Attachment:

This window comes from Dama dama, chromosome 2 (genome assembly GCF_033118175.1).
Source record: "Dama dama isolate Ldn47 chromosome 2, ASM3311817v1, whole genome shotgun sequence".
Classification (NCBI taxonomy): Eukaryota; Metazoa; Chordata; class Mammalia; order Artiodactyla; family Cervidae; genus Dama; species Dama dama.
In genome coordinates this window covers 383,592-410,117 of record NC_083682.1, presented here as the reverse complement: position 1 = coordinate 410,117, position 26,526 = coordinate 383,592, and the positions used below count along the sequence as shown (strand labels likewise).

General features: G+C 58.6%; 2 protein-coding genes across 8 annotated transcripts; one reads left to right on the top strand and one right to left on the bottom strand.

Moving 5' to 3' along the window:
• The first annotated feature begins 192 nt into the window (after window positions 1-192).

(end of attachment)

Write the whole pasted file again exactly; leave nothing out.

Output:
This window comes from Dama dama, chromosome 2 (genome assembly GCF_033118175.1).
Source record: "Dama dama isolate Ldn47 chromosome 2, ASM3311817v1, whole genome shotgun sequence".
Classification (NCBI taxonomy): Eukaryota; Metazoa; Chordata; class Mammalia; order Artiodactyla; family Cervidae; genus Dama; species Dama dama.
In genome coordinates this window covers 383,592-410,117 of record NC_083682.1, presented here as the reverse complement: position 1 = coordinate 410,117, position 26,526 = coordinate 383,592, and the positions used below count along the sequence as shown (strand labels likewise).

General features: G+C 58.6%; 2 protein-coding genes across 8 annotated transcripts; one reads left to right on the top strand and one right to left on the bottom strand.

Moving 5' to 3' along the window:
• The first annotated feature begins 192 nt into the window (after window positions 1-192).